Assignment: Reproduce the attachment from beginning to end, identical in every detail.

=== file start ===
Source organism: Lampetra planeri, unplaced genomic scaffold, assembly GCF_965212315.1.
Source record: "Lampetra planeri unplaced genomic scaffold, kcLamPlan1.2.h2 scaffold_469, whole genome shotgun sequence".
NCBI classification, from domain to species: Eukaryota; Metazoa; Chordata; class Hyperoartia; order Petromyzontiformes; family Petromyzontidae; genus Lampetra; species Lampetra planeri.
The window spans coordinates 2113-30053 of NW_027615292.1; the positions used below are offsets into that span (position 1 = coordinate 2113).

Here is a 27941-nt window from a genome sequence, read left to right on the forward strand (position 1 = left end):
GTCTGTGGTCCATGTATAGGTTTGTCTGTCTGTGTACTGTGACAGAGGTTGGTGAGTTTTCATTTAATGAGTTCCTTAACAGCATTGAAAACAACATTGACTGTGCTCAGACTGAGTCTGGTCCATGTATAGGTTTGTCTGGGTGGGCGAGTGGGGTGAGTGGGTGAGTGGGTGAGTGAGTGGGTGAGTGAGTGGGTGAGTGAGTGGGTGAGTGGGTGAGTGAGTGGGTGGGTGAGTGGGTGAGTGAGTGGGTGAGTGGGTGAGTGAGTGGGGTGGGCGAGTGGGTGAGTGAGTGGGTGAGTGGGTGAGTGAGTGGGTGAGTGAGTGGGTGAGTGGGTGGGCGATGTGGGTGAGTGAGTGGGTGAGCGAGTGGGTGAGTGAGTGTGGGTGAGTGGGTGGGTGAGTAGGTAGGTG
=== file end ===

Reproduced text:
Source organism: Lampetra planeri, unplaced genomic scaffold, assembly GCF_965212315.1.
Source record: "Lampetra planeri unplaced genomic scaffold, kcLamPlan1.2.h2 scaffold_469, whole genome shotgun sequence".
NCBI classification, from domain to species: Eukaryota; Metazoa; Chordata; class Hyperoartia; order Petromyzontiformes; family Petromyzontidae; genus Lampetra; species Lampetra planeri.
The window spans coordinates 2113-30053 of NW_027615292.1; the positions used below are offsets into that span (position 1 = coordinate 2113).

Here is a 27941-nt window from a genome sequence, read left to right on the forward strand (position 1 = left end):
GTCTGTGGTCCATGTATAGGTTTGTCTGTCTGTGTACTGTGACAGAGGTTGGTGAGTTTTCATTTAATGAGTTCCTTAACAGCATTGAAAACAACATTGACTGTGCTCAGACTGAGTCTGGTCCATGTATAGGTTTGTCTGGGTGGGCGAGTGGGGTGAGTGGGTGAGTGGGTGAGTGAGTGGGTGAGTGAGTGGGTGAGTGAGTGGGTGAGTGGGTGAGTGAGTGGGTGGGTGAGTGGGTGAGTGAGTGGGTGAGTGGGTGAGTGAGTGGGGTGGGCGAGTGGGTGAGTGAGTGGGTGAGTGGGTGAGTGAGTGGGTGAGTGAGTGGGTGAGTGGGTGGGCGATGTGGGTGAGTGAGTGGGTGAGCGAGTGGGTGAGTGAGTGTGGGTGAGTGGGTGGGTGAGTAGGTAGGTG